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Road accident prevention: the work of the Overseas Unit, TRRL. DEPARTMENT OF TRANSPORT et al. Sino – British Highways and Urban Traffic Conference, UK Papers presented in Beijing, 17-22 November 1986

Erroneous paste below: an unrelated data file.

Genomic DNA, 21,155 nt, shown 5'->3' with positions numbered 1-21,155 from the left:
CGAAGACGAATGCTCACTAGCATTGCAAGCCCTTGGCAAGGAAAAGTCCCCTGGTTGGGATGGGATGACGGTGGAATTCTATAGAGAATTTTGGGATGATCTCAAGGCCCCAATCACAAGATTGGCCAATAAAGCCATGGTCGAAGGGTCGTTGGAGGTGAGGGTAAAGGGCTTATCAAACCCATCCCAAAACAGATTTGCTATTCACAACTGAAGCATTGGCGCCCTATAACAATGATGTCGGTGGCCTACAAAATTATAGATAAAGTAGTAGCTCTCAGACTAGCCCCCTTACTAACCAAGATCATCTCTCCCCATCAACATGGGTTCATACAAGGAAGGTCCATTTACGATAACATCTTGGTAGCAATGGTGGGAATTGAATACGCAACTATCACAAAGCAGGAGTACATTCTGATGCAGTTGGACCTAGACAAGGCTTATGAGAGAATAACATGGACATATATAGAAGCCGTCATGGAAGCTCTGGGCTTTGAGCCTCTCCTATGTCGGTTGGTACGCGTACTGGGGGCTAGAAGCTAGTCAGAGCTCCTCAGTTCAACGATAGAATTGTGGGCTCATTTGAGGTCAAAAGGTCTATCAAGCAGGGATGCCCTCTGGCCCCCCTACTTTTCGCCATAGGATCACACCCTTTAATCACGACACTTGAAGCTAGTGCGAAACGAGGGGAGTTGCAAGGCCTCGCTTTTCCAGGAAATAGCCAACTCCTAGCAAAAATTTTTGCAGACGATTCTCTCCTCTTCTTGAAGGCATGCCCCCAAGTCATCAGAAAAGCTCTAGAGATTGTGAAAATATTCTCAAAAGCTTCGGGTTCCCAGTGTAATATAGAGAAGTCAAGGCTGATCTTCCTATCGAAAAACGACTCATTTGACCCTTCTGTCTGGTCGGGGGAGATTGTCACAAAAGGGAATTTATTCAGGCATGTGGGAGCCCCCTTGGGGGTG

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.T25 Road Accident Prevention: the work of the Overseas Unit, TRRL G.D. Jacobs.BSc PhD MCIT MIHT Transport and Road Research Laboratory After taking a science degree at Brunel University. Dr. Jacobs joined the TIMR in 1961 and spent seven years working on a range of traffic and safety problems including the design of pedestrian facilities and work on drink/drive legislation. He joined the Overseas Unit of TMR in 1968 and is now the Head of the Unit's Urban Traffic and Road Safety Group. In 1976 he was awarded a PhD fram Surrey University for his work on road accidents in, developing countries. For the last ten years he has acted as the transport adviser to the British Overseas Development Administration. He has worked in over 25 countries in Asia, Africa andi the Middle East. Surprising though it may seem, road safety is a very old prcblem. In Great Britain for example, there were over' 1,000 deaths on the roads each year even before the advent of the motor car. In 1980, in those European countries supplying road accident statistics to the United Nations, about 100,000 persons were killed and over two million injured by motor vehicles. Over the last thirty years or so in Western Europe and North America much has been done to deal with this growing problem with substantial sums of money spent on a wide range of safety measures. -In a number of these countries, Great Britain, for example, the successful application of appropriate countermeasures can be judged by the fact that not only has there been a decrease on the accident rate (in terms of vehicle kilametres travelled) but the actual number of people killed and injured has also decreased. 2. By the early 1970's countries of the non-industrialised world were becoming increasingly aware that they too faced a growing road safety problem. This situation was also recognised by international organisations such as the World Health Organisation and the World Bank. 3. In 1972, following numerous requests made by African and Asian countries for guidance in the road safety field, a small research team was formed within the Overseas Unit of the TRRIM. The aim. of this team was to undertake research in the countries of Africa, Asia and Latin America with a view to establishing the nature and extent of their traffic accident problaem and, in the longer term to assess the effectiveness of renedial measures. The author uses scire of the major findings of this research team to provide an overview of the safety problem in these countries and to put forward suggestions for appropriate low cost countermeasures. 4. A preliminary study (1) of accident costs carried out by the Overseas Unit indicated that in those non-Western countries for which data were available, the total cost of road accidents was al.mest 1% of their gross national products. In countries such as Indonesia and Nigeria this means that road accidents may well be costing over £500 million per annum. In a range of smaller countries such as Colombia, Pakistan and Egypt equivalent costs may exceed £200 million, Clearly these are sums of money that these countries can ill-afford to lose. 1% of the total GNIP' s of all countries below £1000 GNP/capita. per annum curbined is approximately £10,000 million - a very crude estimate of the total annual cost of accidents in these countries. 5. A~nother way of illustrating the extent of the road accident problem is to cozaipr road accident fatalities with the number of deaths resulting from diseases and other known causes in non-Western countries. Using statistics published by the World Health Organisation and the United Nations, data were obtained fran 20 African and Asian countries using the most up-to-date classification of causes of death used by these two organisations. It was found that road accidents accounted for alrost 2.5% of all deaths recorded in these countries, making road accidents the tenth most important cause of death. The analysis was repeated for the age groups 5-64 years thus removing the very young and the elderly and in this case, road accidents accounted for over 6% of all deaths, a value exceeded by only five other causes. Mien repeated for the 5-44 years age group road accidents accounted for almost 10% of the total number of deaths reported and ranked second to the "rmultiple" cause of "all other accidents, homicide and suicide".- Detailed studies carried out in selected countries over the last few years where reliable data were more readily available also indicate the growing importance of road accidents as a cause of death. In Jordan for example, in 1962 road accidents was the eleventh most important cause of death but by 1980 it was the fourth most important cause, representing alnnst 6% of all deaths recorded. Although the countries for which data 553 were available are unlikely to be representative of the entire Third World, it is clear that road accidents represent a growing social problem particularly for juveniles, young adults and those in early middle age. 6. Numerous studies (2,3,4) carried out by the Overseas Unit have attempted to identify the magnitude of the road accident prcblem in non-Western countries and to rank countries in order of 'seriousness'. Comparisons have also been made between Western and non-Western countries in order to show that the safety problem is particularly severe in the Third World. In order to caipare the safety problem in different countries it is obviously meaningless to use total nurrber of fatalities or casualties because of the vastly different population sizes and degrees of motorisation in the various countries. Ideally comparisons should be made as though both their human and vehicle populations were the same. In the past, fatality rates (defined as road accident deaths per 10,000 vehicles licenced) have been used in order to com-pare the accident situation in different countries. The nuntber of fatalities as opposed to casualties or injury accidents have been used because the poor accident recording systems in most noni-industrialised countries means that only fatalities are recorded to any reasonable degree of accuracy. In addition, numrbers of vehicles licenced have been used as opposed to millions of vehicle kilometres travelled per annum because very rarely are accurate n-point or trend censes carried out in developing countries to provide such data. 7. The use of fatalities per 10,000 vehicles as a measure of death rate is far from ideal and recent attempts (5) have been made to express road accident fatalities as a function of both vehicles licenced and persons resident in a country. Results indicate that whatever measure is used, road accident fatality rates in African and Asian countries are considerably greater than in European and North American countries. Studies have also shown that whereas in European countries fatality rates have decreased steadily over the last 20 years, those in a considerable number of African and Asian countries have increased. In other words, over the last 10-15 years or so, the road accident problem in these countries has worsened. TH~E NATURE OF THE PRXLEM 8. Broad classifications of accidents and casualty types occuring in a country are inportant indications of the general strategy required in dealing with the country's road problem. The pattern of accidents taking place will clearly vary from country to country and Table 1 shows that for classes of road users killed, these differences can be considerable. Thus in Hong Kong 70% of all persons killed are pedestriansrwhilst in Indonesia the proportion is only 20%. In Indonesia however 34% of those killed are riders of motor cycles and scooters. In the UK, only 5% of persorrs killed were pedal cyclists; in countries such as China where the bicycle is the most carrn form of transport the proportion is likely to be very much greater. Important differences also exist between the age groups of those killed and injured in road accidents. More often than not these reflect the age distribution of the population in the different countries. This in turn means that there are proportionately more children killed and injured in road accidents in non-Western countries than in the case in Europe and North Anerica, suggesting that the education of children on road safety matters is particularly important in these countries. TABLE 1 - Percentage of fatalities by road-user class. 9. Wide differences between countries can also exist in the urban/rural split: for example, whereas 45% of fatalities in Great Britain (6) occurred on roads in non built-up areas in 1980, the equivalent figure for West Malaysia was 61% with a further 26% occurring in villages and only 12% 554 Country Year Pedestrians Cyclists Motor 'cycists Drivers and Total and scooterists Passengers Ethiopia 1976 84 1 1 13 100 Guyana 1977 45 13 10 28 100 Hong Kong 1976 70 4 7 19 100 Indonesia 1977 20 2 34 44 100 Jamaica 1978 41 5 17 37 100 Jordan 1979 47 1 2 s0 100 Kenya 1972 45 9 2 40 100 Kuwait 1978 55 2 2 41 100 Nigeria - 35 3 20 42 100 Sri Lanka 1980 51 10 10 28 100 Swaziland 1978 55 5 0 40 100 West Malaysia 1979 22 13 33 32 100 Zamrbia 1977 40 8 3 49 100 Zirrbabwe 1979 36 9 2 47 100 WK 1980 32 5 19 44 100 T25 occurring in towns. With this situation, it would appear appropriate to devote nore resources to rural accidents in West Malaysia than would be the case in Great Britain. 10. An analysis of one camplete year's accident records fran Kenya (7) showed that 16% of all road casualties were occupants of commercial vehicles. The equivalent value of mest Western countries is under 5%. In many African and Asian countries, conuercial vehicles are used to transport people to and fram places of work and greater attention than in developed countries to accidents involving cammercial vehicles might be needed. 11. In non-1Western countries a major road safety problem may be present that does not exist at all in Western Europe and North ~~~ica - accidents involving para-transit forms of public transport. Thus in Surabaya, the second city of Indonesia, 17% of all casualties (8) were drivers or passengers of betjaks (cycle rickshaws). According to surveys carried out in Surabaya there were, in 1974 an estimated 70,000 of these vehicles operating in the city. The drivers and passengers of these vehicles are often placed in a vulnerable position, not only because the vehicles provide little protection but also because the drivers frequently ignore all traffic rules and regulations. Other types of public transport commorn in these countries are the shared taxi such as the Dolmnus of Turkey and the Service taxi of the Middle East. In Jordan, Service taxis are involved in alnost a quarter of all accidents yet represent only 10% of the total vehicles registered in that country. This type of prcblem is rarely encountered in the developed world and remedial measures adapted from Western countries may do little to deal with this situation. 12. The above examples show that major differences exist in the accident patterns of countries in different regions of the world. These differences have been used to emphasise the point that the order of priorities in road safety prograrrues in African, Asian and Middle Eastern countries could, mere often than not, be very different from that in Western countries. IHE APPLICATION OF REMEDIAL MEASURES 13. Over the past 40 years, European and North American countries have built up considerable experience in road safety and practice, which includes substantial body of research data. Potentially, this experience should be of value to non-Webstern countries in assessing priorities in their own road safety progranues. However, before attempting to apply research findings fram, say, Great Britain or the US to less developed countries, a nu~re of general reservations should be made : (1) As shown earlier, the nature of the prcblemn in non-Webstern countries may be considerably different from that in Europe or North America. (2) Countermeasures that are effective in developed countries may be ineffective in the develop-- ing countries, (and possibly vice versa). (3) Although there has been extensive research into the effectiveness of counterireasures in developed countries, the results of this research may be less definitive than might be desired. (4) Countermeasures that are appropriate in developed countries may, for financial or other reasons, be in appropriate in less-developed countries. 14. The road safety problem in developing countries is often markedly different from that in Europe or North America. Therefore, although research findings from Western countries can provide sane guidance, the inevitable uncertainties surrounding their transfer to non-Western countries exrphasises the need for caution in their application. As a direct consequence, there is a need to evaluate any countermeasures that are undertaken, thus enptasising the value of nounting local or regional trials of any countenreasures and carefully monitoring their effectiveness before using them nationally. 15. Over the last few years the Overseas Unit has collected annual police reports fran a nurrber of different countries. Most of these reports provide a basic surrmary of the road accident situation in each country, together with a list of the major "causes`' of accidents.. These data have clearly not been collected as accurately as those in a comprehensive 'on-the-spot' study (9) carried out by the TRRL and present a completely different data base. In the records collected, the police have ascribed a single "main cause" to each accident as opposed to listing the "factors involved". Nevertheless, this information does provide some insight into what the police regard as the major factors involved in road accidents in non-Western countries. (Note: If the police have little road engineering expertise it is likely that they will underestimate the part played by the road environment). 16. The results from the police data of five of these countries (see Table 2) show that roaduser error was identified as the main cause in at least 70% of the road accidents. The percentage of accidents attributed to the three main causes varied considerably from one country to another. However it is dangerous to draw conclusions about variations between these countries as there are 5 55 likely to be differences in the types of accident reported to the police and in the way in which the police analyse the accidents for causes.. 17. Also it is likely that the percentages are underestimates of the true contribution of these factors because in many of the accidents there are probably several factors involved and not just one. Thus the percentage of accidents due to adverse road conditions and environnent may in real- ity be much higher because many of the road user errors could have been due to inadequate road signing or markings. Nevertheless the results do indicate the importance of road user error as a contributory factor in road accidents in non-Western countries. Studies of Behaviour 18. Two neasures commornly used for controlling road users and improving their safety are traffic signals and pedestrian crossings. Studies (10) ware made by the Overseas Unit, TRR of the behav- iour of drivers at traffic signals and pedestrian crossings in selected cities in non-Western countries and comparisons made with results from Great Britain. For example, driver behaviour at `Zebra-type` crossings was observed in five Third World cities and ccsipre with behaviour at selected Zebra crossings in Reading and London. It was mandatory for drivers to stop for pedes- trians on the crossing in all cities studied. It was found that the average proportion of drivers stopping in four of the Third World cities ranged from 10 to 17%, whilst in Surabaya the percentage was well under 1%. The equivalent values in Reading and London ware 72 and 400 respectively. 19. Cbservations ware also made at signal-controlled junctions in the sane cities and the proportions of drivers (presented with a free choice) stopping at the red signal ware recorded. Results are given in Table 3. It can be seen that the percentage of drivers choosing not to stop at the red signal in the non-webstern cities was greater than in Reading and London. Studies ware carried out in Nairobi in 1975 and 1977; the results for 1977 showed a marked improvement over the 1975 value. This surprising result may be due to the fact that the nuirber of signals (and having them set correctly) may have brought about the observed iirprovement in driver behaviour. It should be noted, hovnver, that in Bangkok, Ankara and Surabaya many junctions ware signal-controlled, but behaviour was still poor. Thus, in at least the cases of traffic signals and pedestrian crossings, .there is evidence of road safety countermeasures being less effective in African and Asian countries compared with LW (although increased enforcement could perhaps have improved the performnc~ie of these measures). 20. Detailed studies of driver behaviour ware also carried out in Pakistan (11). Observations of driver behaviour ware made at a number of sites often as part of a moenitoring progranmr to detnrmire the effectiveness of remedial measures. From a summary of the results of this work shown in Table 4 it is clear that a very high proportion of drivers ware ccumitting errors at junctions particular- ly when turning right. Also it would appear that stop signs ware frequently disregarded even when traffic on the major road was close to the junction and in addition many drivers ware taking risks at bends by crossing over the centre of the road. TABLE 3 - Non-observance of the red signal in selected cities. Numbier of drivers Nuirber of drivers Percentage of who had a free choosing not to drivers city choice of stopping stop at red choosing not at red signal signal to stop at red signal Ankara (2 sites) 1974 101 36 35.6 Bangkok (9 sites) 1975 754 391 52.0 Naircbi (2 sites) 1975 203 101 50.0 Nairobi (10 sites) 1977 3045 210 7.0 Surabaya (6 sites) 1975 253 92 36.0 Surabaya (6 sites) 1976 396 130 48.8 Central London (11 sites) 1977 364 22 6.0 Reading Area (19 sites) 1977 726 30 4.1 21. Again, results suggest that safety improvenents such as road signs and markings may be less effective in non-Western countries than in European countries. Changes in behaviour can hopefully be brought about (and the effectiveness of safety measures improved) by the introduction of education and training progranrres and also by improved enforcemrent techniques (see below). Traffic Law Enforcerrent 22. With the generally low standard of road user behaviour that exists in many African and Asian countries - which may in turn be due either to lack of awareness of traffic regulations or to a 556 T25 general `attitude" towards road safety - it is inportant that adequate traffic law enforcement is provided by the police. Because little research has been carried out in this field it is difficult to assess the potential of police enforcement for accident reduction in non-Western countries, for in many of them the traffic police are not well trained or equipped as they are in Western countries. Further, in many developing countries the police are obliged to spend much of their tine controlling traffic, with little time available for traffic law enforcement. TABLE 4 - Percentaqe of drivers makinq errors in Pakistan. ()numtber of sites 23. The most promising evidence for the road safety benefits of enforcement in developing countries comes from Singapore and Egypt. In Singapore, a coubined publicity and enforcement carrpaign appears to have lead to a drop in fatalities of 19% and 50% in serious injuries, although there was a rise of 20% in slight injuries. In Egypt a combined package of police enforcement measures including radar, increased patrols and heavier penalties for traffic offences has had a significant effect on accidents on two major inter-urban roads.. On one of these roads there has been an overall reduction in the nurbr of accidents of over 50%. (Carparing a six-month period after the introduction of the improvements with a corrparable six-month period before their introduction). Vehicle Safety 24. Vehicle safety measures can be both "primary" and "secondary" in nature; the former aim at preventing an accident occurring whilst the latter attempt to protect the road-user during the course of an accident. Comnercial and public service vehicles are involved in proportionately mere accidents in Asian countries than is the case in Europe and North America. The way in which these vehicles are used leads to potentially dangerous situations with open lorries often carrying large nuirbers of workers and buses carrying people hanging on the outside of the vehicles. Paratransit forms of public transport, cycle rickshaws, shared taxis etc - also have a reputation of being dangerous vehicles in which to travel. The accident records to these vehicles could be cons iderdbly improved by legislation prohibiting lorries, buses and minibuses fran carrying passengers in a dangerous manner. 25. A study (12) of accident records of a nuibr of transport undertakings in India showed that buses were involved in about five tines mere accidents than might be expected from. their nuries cn the road or the annual vehicle kilametrage travelled by different classes of vehicle. Fatality rates per million bus kilometres travelled were about six times greater than for public transport in London and over ten times greater than for other cities in Great Britain. This study examndxed one comlete year's accident records of the Delhi Transport Corporation (DITC). In addition, about 10% of all bus drivers (580) were interviewed to cbtain information on their background, experience, knowledge of the highway code and working conditions. Surveys were made of the condition of 237 buses operated by DXr from five of the main depots so that a general assessment of the safety of vehicles could be made. These surveys showed that drivers' received inadequate training and that the general condition of buses was poor. 26. Perhaps the two mest important measures that can be adopted to protect the road user during the course of an accident are the use of seat belts for vehicle occupants, and crash helmets for metor cyclists. There is now considerable evidence from a nuffier of Webstern countries, that compulsory wearing of seat belts results in a significant reduction in injuries, particularly thcse of a mere severe nature. The benefits of wearing a seat belt in any particular accident situation should be similar in both developed and developing countries.. In view of the often poorer medical facilities, the benefits could in fact be greater in non-Western countries in the case of the mere serious injuries. Regretably, few of these countries have, as yet, introduced compulsory wearing of seat belts. 5 57 Driver error Percentage of drivers Failed to stop at red signal 13 (6) Failed to give way when turning left on red signal 12 (6) Failed to stop at stop sign - traffic near 52 (6) Failed to stop at stop sign - no traffic near 99 (6) Cut corner on right turn 48 (3) Turned right from wrong lane 42 (3) Failed to give way when turning right 36 (5) Drove wrong way down dual carriageway 51 (4) Crossed double white lines 15 (8) Highway Engineering 27. There has been increasing evidence fram the tS and the USA that relatively detailed local accident investigation, cozabi~ned with low-oost engineering remedial measures, can be highly costeffective. The experience being gained fran following this approach in these two countries is of particular relevance elsewhere. In T~stern countries, a grow'ing emphasis has been placed in recent years on cbtaining value for noney fran noney spent on road safety. With their lower gross national products, this must also be an important consideration for African and Asian countries. 28.. Work by Jorgensen and T~stat (13) in the US indicated clearly the high benefit-cost ratios that could be cbtained fran "spot" improvemants as compared with continuous widening or overall nodernisation projects. The limited data available to them strongly suggested that low-cost projects yield the greatest safety benefit per dollar expended. In the UK Duff (14) showed a sinilar result and his analysis of 29 schemes confirired that small inexpensive schemes could have a very marked effect on road safety. As far as the author is aware, no studies similar to those mantioned above have been completed in a non-J~stern country. However, the Overseas Unit, TPRLI has started work on the effectiveness of low-cost highwy engineering counterreasures in Egypt and Pakistan. 29. In order to investigate the relationship between accident rates and geometric design standards, a different technique was adopted by the author (15). Using data collected in Kenya and Jamaica, personal injury accident rates on main inter-urban roads were correlated with certain geoartric design characteristics. Step-wise multiple regression analysis, in which the accident rates were expressed as a function of several independent variables was used to correlate the n~me of personal Injury accidents per million vehicle kilcomatres with gearetric design features. It was found that the accident rates fell as the standard of the road improved; in the equation derived for Jamaican roads, road with and junctions per kilometre were significantly related to the aocident rate whereas in Kenya, junctions per kilomretre, horizontal curvature and surface irregularity were found to affect the accident rate. Since this work was carried out by the author, research woiikers in a nuxrber of countries, including India and Chile have also managed to correlate accident rates with georretric design. DATA COLITECI(X AND ANALYSIS 30. Little progress can be made on improving the road accident situation in a country until the prcblem itself has been clearly defined. Accident statistics must be collected over a period of tine so that an understanding is cbtained of where accidents are occurring, to what classes of road user, at what tinre of day and in what type of accident. Most of the accident patterns described in the previous section could not have been identified without there being sone sort of accident data collection system in operation. 31. Road accident data need to be collected over a wide range of levels from the broad perspetive of the national scene to the detail of the individual accident. Although analysis of national accident statistics show the source of prcbleni (as seen above), they do not indicate specific rerredial neasures. In order to do this, data need to be collected at the "regional" level. In such studies neasurenents of vehicular and possibly pedestrian flows are cbtained as well as accident statistics. Examples of studies of this type given earlier would include work carried out by the Overseas Unit in Naircbi and Surabaya. Finally, a detailed understanding of factors involved in road accidents can be cbtained only by "local" in-depth studies of road layout, vehicle design and road-user behaviour. At the present tine the Overseas Unit safety team are carrying out such analyses on major roads in Egypt, in the Islamabad. region of Pakistan, and also the Addis Ababa-Asab road Ethiopia. 32. As stated, it is essential in dealing with road safety problema that a good accident data collection and analysis system be established. With this goal in mind, the Overseas Unit, TR1UL and the Egyptian Ministries of the Interior and Transport began a prograimme of cooperative road safety research involving the following catponents. (a) Police Accident Booklet Design. An experinent was conducted in which four different designs of police booklet were compared, including one heavily dependent upon symbols and pictograms. Fran the results, two compromise designs were drawn up and tested in field trials leading eventually to one preferred design. This final booklet has now been tested by the police throughout Egypt and its performance carefully mronitored. Since these initial trials took place the booklet has been introduced and further developed in Pakistan and Ethiopia. In this research, the aimn has been to optimise the ease, speed and accuracy with which the booklet can be ccanpleted, whilst at the sane tine ensuring that sufficient details are recorded for the purposes of accident analysis. (b) Microcomputer Analysis.. A low-cost microcomfputer system has been developed and tested, again with the errphasis on ease of use (16). The rapid developuents in m~icrocomputers in recent years is opening new possibilities in accident analysis. Their low cost and general 558 T25 robustness in difficult environments make them well suited for use in non-western countries. Micros also have the benefit of being readily accessible and available for iimmdiate use; since catputer facilities are fewer and more centralised in developing countries, this is probably a greater advantage than in more industralised countries. In view of these various potential benefits the development of an experimental low,-cost microcomputer system was included in the prograirne of cooperative research in Egypt. Early prototypes of the package where tested in Egypt and developrent of the system are currently under trial in Pakistan, Botswana, Ethiopia and Papua New Guinea. The system is designed for use at the "Local Authority" level (county large city, etc). Particular empasis has been placed on ease-of-use, with the operator merely having to select one of a nurber of options at most stages of the prograntes. Accident and casualty cross tabulations, accident record retrieval, histograms of accidents along a route and "stock diagrams" analyses are among the features under developed. In the field, the major hurdle to be overcome is that of inaintenance in the event of breakdown. (c) Accident Investigation. This work follows broadly the British "Local Authority" approach to accident investigation as described in the British Departxent of Transport Accident Investigation Manual and in the Guidelines for Accident Reduction and Prevention in Highway Engineering produced by the UK Institution of Highways and Transportation. Analysis has been carried out on roads in the countries mentioned above. Accidents at the most critical black spots have been analysed in detail using the "stick diagram" technique.. In this way coenen factors such as overtaking or nose-to-tail accidents have been identified. Not unexpectedly, marked differences in the nature of the accidents taking place were found with the different sites. Following these analyses appropriate low-cost remedial measures are being introduced and their effectiveness evaluated. SUMMARY 33. Since 1972 the Overseas Unit of the UK TMR has been engaged in a progranne of research on road accidents in non-Western countries. Results to date indicate that fatality rates (per licenced. vehicle) are high in comparison with those in developed countries, and whereas in Europe and North Arrerica the situation is generally ihmroving, many developing countries have experienced a worsening situation, Particularly over the last five years.. A preliminary study indicated that road accidents cost on average alhost 1% of these countries' annual gross national product and it is clear that road accidents are utilising scarce financial resources that the countries can ill afford. 34. Using statistics published by the World Health Organisation and United Nations, data was obtained fram 20 non-western countries using the most up-to-date classification of causes of death used by these two organisations. It was found that road accidents ranked highly as a cause of deathi in these countries. Although the countries for which data were available may not be representative of the entire Third World, it is clear that road accidents represent a growing social problem, particularly for juveniles, young adults and those in early middle age, and also a growing econanic problem for the countries as a whole. Almost all countries of Africa and Asia suffer fran a lack of financial resources and the sums of money available to spend on road safety improvreents, road rehabilitation and maintenance, police enforcement, etc. will be severely limited. Consequently it is particularly difficult for these countries to deal effectively with their road safety problems. 35. Although research findings fran Western countries can provide same guidance, the inevitable uncertainties surrounding their transfer to other countries anpasise the need for caution in their application. As shown in the paper, the problem faced by many countries is often markedly different fran that in Western Europe and North America. This, coupled with major difficulties in road-user behaviour, knowledge and attitude introduce an element of uncertainty in the potential effectiveness of many countermeasures. Results however suggest that the introduction of improved education, training and enforcement could be highly beneficial in non-Western countries and the potential for improved road safety by these methods is greater than in the developed world. It is essential that scarce resources are not wasted and that any measures that are introduced are carefully appraised and an assessment made of their relative effectiveness. The careful monitoring of remedial nmeasu-es and an assessment of their cost-effectiveness is one of the goals of an ongoing prograxire of research within the Overseas Unit of TRRL. This points to the further and fundamental need for a good accident data collection and analysis system. This should be sufficient to produce essential information for accident investigation purposes but, at the same tine, it should not be too sophisticated either for the needs or capabilities of those who operate it or contribute to it. This again is part of the ongoing prograrrme of research in the Overseas Unit. 36. The work carried out by the Overseas Unit TRRL over the last ten years has done imuch to identify the magnitude and nature of the road safety problem in non-Western countries. Based on these research findings it is hoped that international organisations such as the World Bank, WHO etc, in collaboration with the various countries themselves, will be able to invest wisely and effectively in road safety programmre to contain this growing problem. 559 REFERENCES (1) Fouracre P.R., and Jacebs G.D. Caipaative accident costs in developing countries. TMR Report SR206tX, 1976. (2) Jaccds G.D., and Fouracre P..R. Further researcth on road accident rates in developing countries, TIEL Report SR207, 1977. (3) Jaccbs G.D., and Hards W.A. Further research on road accident rates in developing countries (s-econd report) TRRL Report SR434, 1978. (4) Jaocks G.D. The potential for road accident reduction in developing countries. Transport Reviews. 2,213-224, 1982. (5) Jaccbs G.D. Road accident fatality rates in developing countries - a reappraisal PTR1 Surre TVnnual Conference Sussex University July 1986. (6) Sabey B.E. Accident analysis in Great Britain. Paper presented to the 1st Int.Conf., International Driver Behaviour Research Association, Zurich, 1973. (7) Jacehs G.D., and Sayer I .A. An analysis of road accidents in Kenya in 1972. TPPL Report SR227, 1976. (8) Jacdbs G.D., and Sayer I .A. A study of road accidents in selected urban areas in developing countries. TRR Report LR775, 1977. (9) Sabey B.E., and Staughton G.G. Ineracting roles of road environmet, vehicle and road-user in accidents. 5th Int.Conf of Imt Ass for Accident and Traffic bledicine, London, September 1975. (10) Jaccts G.D., Sayer I .A., and Downing A.J.' A preliminary'study of road-user behaviour in dev-eloping~ countries. TRRL Supplenetary Report SR646, 1981. (11) Downing A.J. Road accidents in Pakistan and the need for iinprovements in driver training and traffic law enforccments. PTRC Stunner Annual Conference Sussex University, July 1985. (12) Jaccis G.D., and Downing A.J. A study of bus safety in Delhi, TMR Report SR758, 1982. (13) Jorgensen R., and Associates and T~state Research Inc. Evaluation of criteria for safety iniprovements on the highway. Report to Bureau of Public Roads, Washington, 1966. (14) Duff J.T. The effect of small road improvements on accidents. Traffic Engineering and Control 13 (6), 244-245, 1971. (15) Jaccbs G.D. A study of accident rates of rural roads in developing countries, TRR Report LR732, 1976. (16) Hills B.L., and Kassabqi DL A microccanputer road accident analysis package for developing countries. PTRiC Summer Annual Conference. University of Sussex July 1984. Czown Copyright. Any views expressed in this paper/article are not necessarily those of the Departbnent of Transport. Extracts fran the text may be reproduced, except for caffnercial purposes, provided the source is acknowledged. TABLE 2. The main causes of rood accidents as determined by police In different countries F ~~~~~JAMICA GHANA BOTSWANA MALAYSIA HONGa-XaNo 1977 1974 1976 1978 1977 Number of Number of Number of Number o Number of accidents accidents accidents acc ident accidents Main ue of (incl udin~g % (not kno-e (Including % (inc luding % (injury % accident damage If damage damage damage accidents only) onl only) only) only) ___________ - inoclulded) Road-user error 7,027 95 8.164 77 844 71I 41,997 87 3.309 92 Vehicle defect 108 Il 1.679 18 137 12j 656 11 Adverse rood conditions or 72 1 551 5 19 21 3,675 8 environment _____________ Other 225 3 262 2 176 15 1,963 4 303 8 TOTAL 7,432 100 10,456 100 1,176 1001 521191 100 3,612 100 .grouped aith 'other' 560